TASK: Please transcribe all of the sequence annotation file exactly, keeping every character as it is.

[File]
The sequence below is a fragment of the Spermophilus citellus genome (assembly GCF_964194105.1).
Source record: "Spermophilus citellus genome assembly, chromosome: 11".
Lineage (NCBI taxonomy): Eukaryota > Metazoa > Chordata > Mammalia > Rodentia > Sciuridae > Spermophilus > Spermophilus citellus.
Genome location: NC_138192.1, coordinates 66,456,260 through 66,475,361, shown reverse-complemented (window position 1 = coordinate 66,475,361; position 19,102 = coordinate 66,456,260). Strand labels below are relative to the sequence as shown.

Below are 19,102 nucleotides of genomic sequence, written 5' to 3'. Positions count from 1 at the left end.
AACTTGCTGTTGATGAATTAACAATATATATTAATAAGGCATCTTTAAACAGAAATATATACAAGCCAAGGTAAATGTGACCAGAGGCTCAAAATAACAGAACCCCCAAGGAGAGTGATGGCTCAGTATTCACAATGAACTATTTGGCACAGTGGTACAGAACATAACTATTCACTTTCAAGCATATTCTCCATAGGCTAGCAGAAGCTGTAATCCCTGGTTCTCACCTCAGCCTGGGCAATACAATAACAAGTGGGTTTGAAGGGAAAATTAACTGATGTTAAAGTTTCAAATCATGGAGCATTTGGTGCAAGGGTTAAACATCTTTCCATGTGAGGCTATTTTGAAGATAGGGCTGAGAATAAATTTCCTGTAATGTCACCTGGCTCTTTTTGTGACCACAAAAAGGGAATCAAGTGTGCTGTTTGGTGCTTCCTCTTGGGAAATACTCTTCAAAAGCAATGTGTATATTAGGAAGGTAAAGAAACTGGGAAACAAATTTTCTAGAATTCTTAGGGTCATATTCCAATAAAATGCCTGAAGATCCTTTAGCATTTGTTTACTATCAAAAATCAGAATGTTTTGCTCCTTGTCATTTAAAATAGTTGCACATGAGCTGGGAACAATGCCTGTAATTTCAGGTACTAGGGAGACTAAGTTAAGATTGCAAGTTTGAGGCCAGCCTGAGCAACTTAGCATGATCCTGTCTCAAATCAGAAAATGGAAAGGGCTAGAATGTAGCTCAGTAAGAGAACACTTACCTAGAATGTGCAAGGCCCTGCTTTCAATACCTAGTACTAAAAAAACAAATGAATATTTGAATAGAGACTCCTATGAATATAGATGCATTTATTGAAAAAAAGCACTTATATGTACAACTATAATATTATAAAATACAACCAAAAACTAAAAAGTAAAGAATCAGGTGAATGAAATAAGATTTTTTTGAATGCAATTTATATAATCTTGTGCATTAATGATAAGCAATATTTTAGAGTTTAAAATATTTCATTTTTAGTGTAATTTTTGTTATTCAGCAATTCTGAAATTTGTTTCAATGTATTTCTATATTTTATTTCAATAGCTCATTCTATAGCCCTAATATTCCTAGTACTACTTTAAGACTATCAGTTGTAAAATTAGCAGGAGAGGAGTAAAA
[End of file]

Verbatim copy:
The sequence below is a fragment of the Spermophilus citellus genome (assembly GCF_964194105.1).
Source record: "Spermophilus citellus genome assembly, chromosome: 11".
Lineage (NCBI taxonomy): Eukaryota > Metazoa > Chordata > Mammalia > Rodentia > Sciuridae > Spermophilus > Spermophilus citellus.
Genome location: NC_138192.1, coordinates 66,456,260 through 66,475,361, shown reverse-complemented (window position 1 = coordinate 66,475,361; position 19,102 = coordinate 66,456,260). Strand labels below are relative to the sequence as shown.

Below are 19,102 nucleotides of genomic sequence, written 5' to 3'. Positions count from 1 at the left end.
AACTTGCTGTTGATGAATTAACAATATATATTAATAAGGCATCTTTAAACAGAAATATATACAAGCCAAGGTAAATGTGACCAGAGGCTCAAAATAACAGAACCCCCAAGGAGAGTGATGGCTCAGTATTCACAATGAACTATTTGGCACAGTGGTACAGAACATAACTATTCACTTTCAAGCATATTCTCCATAGGCTAGCAGAAGCTGTAATCCCTGGTTCTCACCTCAGCCTGGGCAATACAATAACAAGTGGGTTTGAAGGGAAAATTAACTGATGTTAAAGTTTCAAATCATGGAGCATTTGGTGCAAGGGTTAAACATCTTTCCATGTGAGGCTATTTTGAAGATAGGGCTGAGAATAAATTTCCTGTAATGTCACCTGGCTCTTTTTGTGACCACAAAAAGGGAATCAAGTGTGCTGTTTGGTGCTTCCTCTTGGGAAATACTCTTCAAAAGCAATGTGTATATTAGGAAGGTAAAGAAACTGGGAAACAAATTTTCTAGAATTCTTAGGGTCATATTCCAATAAAATGCCTGAAGATCCTTTAGCATTTGTTTACTATCAAAAATCAGAATGTTTTGCTCCTTGTCATTTAAAATAGTTGCACATGAGCTGGGAACAATGCCTGTAATTTCAGGTACTAGGGAGACTAAGTTAAGATTGCAAGTTTGAGGCCAGCCTGAGCAACTTAGCATGATCCTGTCTCAAATCAGAAAATGGAAAGGGCTAGAATGTAGCTCAGTAAGAGAACACTTACCTAGAATGTGCAAGGCCCTGCTTTCAATACCTAGTACTAAAAAAACAAATGAATATTTGAATAGAGACTCCTATGAATATAGATGCATTTATTGAAAAAAAGCACTTATATGTACAACTATAATATTATAAAATACAACCAAAAACTAAAAAGTAAAGAATCAGGTGAATGAAATAAGATTTTTTTGAATGCAATTTATATAATCTTGTGCATTAATGATAAGCAATATTTTAGAGTTTAAAATATTTCATTTTTAGTGTAATTTTTGTTATTCAGCAATTCTGAAATTTGTTTCAATGTATTTCTATATTTTATTTCAATAGCTCATTCTATAGCCCTAATATTCCTAGTACTACTTTAAGACTATCAGTTGTAAAATTAGCAGGAGAGGAGTAAAA